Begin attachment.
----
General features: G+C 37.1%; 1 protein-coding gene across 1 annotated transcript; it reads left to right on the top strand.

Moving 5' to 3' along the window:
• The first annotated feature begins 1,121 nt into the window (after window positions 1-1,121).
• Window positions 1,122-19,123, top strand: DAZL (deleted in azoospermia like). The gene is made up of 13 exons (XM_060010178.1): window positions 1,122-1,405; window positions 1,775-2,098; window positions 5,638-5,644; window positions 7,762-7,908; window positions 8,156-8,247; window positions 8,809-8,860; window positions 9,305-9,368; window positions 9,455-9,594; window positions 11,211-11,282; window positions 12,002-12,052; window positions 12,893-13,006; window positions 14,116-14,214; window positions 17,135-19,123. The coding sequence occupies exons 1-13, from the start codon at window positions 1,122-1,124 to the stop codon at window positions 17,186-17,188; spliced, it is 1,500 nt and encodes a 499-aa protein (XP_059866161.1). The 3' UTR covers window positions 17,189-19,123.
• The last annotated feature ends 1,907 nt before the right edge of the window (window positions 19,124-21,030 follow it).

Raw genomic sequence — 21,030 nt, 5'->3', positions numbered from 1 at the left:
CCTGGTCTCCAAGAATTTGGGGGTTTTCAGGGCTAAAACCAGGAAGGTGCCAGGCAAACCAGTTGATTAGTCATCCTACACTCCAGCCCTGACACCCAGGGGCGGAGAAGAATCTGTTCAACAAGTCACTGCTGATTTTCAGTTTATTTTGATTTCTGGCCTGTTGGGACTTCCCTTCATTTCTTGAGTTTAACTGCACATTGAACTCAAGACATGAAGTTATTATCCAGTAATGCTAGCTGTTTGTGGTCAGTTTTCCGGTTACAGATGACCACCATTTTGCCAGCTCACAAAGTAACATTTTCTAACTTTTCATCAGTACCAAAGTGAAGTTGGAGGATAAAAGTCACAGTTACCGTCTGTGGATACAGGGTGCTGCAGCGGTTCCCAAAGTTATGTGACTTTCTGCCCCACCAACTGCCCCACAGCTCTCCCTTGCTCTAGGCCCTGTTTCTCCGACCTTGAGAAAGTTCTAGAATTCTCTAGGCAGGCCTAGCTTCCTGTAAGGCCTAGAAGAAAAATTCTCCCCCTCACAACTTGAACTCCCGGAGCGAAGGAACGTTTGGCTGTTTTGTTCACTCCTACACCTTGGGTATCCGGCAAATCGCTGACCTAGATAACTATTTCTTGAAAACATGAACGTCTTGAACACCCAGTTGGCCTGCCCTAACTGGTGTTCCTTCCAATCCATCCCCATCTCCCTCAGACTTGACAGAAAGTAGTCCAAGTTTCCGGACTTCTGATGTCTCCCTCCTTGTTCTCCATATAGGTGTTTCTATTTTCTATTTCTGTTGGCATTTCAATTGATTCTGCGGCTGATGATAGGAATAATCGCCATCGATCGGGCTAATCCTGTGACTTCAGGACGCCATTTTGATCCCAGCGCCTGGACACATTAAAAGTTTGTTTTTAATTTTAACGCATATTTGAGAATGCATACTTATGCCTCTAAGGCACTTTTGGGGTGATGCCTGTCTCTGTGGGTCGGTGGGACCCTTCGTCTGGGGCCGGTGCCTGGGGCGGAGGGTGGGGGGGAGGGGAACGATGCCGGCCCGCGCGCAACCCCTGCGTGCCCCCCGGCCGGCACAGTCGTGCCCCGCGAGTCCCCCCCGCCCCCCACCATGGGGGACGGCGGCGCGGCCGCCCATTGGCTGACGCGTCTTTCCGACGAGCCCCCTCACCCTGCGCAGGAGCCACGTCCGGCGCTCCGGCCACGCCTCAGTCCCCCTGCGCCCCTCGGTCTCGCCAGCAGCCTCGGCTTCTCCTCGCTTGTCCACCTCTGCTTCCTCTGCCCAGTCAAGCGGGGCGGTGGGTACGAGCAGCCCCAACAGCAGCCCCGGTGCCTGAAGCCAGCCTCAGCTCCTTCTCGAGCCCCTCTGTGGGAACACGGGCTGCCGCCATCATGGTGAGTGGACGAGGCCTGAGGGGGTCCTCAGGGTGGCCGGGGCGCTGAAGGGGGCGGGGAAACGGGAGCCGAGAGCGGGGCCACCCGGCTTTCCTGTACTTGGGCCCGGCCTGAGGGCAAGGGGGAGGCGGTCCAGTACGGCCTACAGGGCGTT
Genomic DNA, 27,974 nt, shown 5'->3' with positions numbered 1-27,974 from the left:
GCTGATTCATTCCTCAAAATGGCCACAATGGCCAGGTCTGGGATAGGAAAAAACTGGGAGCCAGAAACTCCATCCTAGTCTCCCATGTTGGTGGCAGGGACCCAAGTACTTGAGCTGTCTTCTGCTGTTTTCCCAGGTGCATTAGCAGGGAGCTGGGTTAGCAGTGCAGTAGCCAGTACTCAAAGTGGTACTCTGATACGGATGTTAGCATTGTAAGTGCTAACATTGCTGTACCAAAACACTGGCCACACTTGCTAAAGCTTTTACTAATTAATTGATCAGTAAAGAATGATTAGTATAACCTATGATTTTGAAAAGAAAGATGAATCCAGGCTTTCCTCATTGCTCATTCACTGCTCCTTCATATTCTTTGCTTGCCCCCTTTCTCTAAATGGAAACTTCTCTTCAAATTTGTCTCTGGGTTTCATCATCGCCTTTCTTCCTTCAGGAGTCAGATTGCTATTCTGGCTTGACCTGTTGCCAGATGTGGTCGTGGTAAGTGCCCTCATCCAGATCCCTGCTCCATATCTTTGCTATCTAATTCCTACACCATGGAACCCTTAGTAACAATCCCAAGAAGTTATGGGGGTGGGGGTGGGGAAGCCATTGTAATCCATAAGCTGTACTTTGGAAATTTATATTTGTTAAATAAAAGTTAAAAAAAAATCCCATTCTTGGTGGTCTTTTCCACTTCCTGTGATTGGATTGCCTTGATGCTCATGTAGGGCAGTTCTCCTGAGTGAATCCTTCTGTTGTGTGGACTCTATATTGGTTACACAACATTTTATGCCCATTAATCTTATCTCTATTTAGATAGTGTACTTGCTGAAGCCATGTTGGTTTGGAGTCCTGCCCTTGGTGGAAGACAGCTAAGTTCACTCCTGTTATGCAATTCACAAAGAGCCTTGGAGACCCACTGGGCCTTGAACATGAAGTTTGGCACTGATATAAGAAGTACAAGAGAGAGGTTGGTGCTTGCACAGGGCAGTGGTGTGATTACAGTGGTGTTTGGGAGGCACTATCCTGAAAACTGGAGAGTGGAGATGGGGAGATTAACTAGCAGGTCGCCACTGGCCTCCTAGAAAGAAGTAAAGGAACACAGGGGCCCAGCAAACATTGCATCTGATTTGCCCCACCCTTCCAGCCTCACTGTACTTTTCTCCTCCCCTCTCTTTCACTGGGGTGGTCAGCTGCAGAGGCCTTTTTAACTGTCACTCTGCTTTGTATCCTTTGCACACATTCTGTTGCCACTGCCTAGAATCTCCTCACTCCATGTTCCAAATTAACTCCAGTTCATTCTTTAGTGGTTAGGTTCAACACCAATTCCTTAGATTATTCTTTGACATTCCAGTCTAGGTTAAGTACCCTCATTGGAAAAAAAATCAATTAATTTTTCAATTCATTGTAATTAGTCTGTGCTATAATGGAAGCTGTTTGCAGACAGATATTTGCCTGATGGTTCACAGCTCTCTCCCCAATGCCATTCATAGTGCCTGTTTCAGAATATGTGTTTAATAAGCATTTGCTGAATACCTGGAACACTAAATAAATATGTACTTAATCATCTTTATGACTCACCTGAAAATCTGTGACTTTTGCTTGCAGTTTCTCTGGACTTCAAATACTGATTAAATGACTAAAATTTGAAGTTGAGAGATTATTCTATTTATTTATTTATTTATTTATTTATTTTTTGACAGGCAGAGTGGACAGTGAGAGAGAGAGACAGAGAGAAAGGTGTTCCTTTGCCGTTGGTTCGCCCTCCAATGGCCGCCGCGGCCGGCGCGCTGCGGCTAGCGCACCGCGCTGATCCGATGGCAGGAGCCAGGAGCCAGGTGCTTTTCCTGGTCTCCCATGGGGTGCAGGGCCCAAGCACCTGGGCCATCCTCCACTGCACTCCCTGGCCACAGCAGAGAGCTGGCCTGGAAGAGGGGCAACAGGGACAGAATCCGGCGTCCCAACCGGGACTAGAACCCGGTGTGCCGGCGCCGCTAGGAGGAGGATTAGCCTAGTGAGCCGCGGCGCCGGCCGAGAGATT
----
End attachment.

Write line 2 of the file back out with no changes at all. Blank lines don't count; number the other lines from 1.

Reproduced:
Moving 5' to 3' along the window: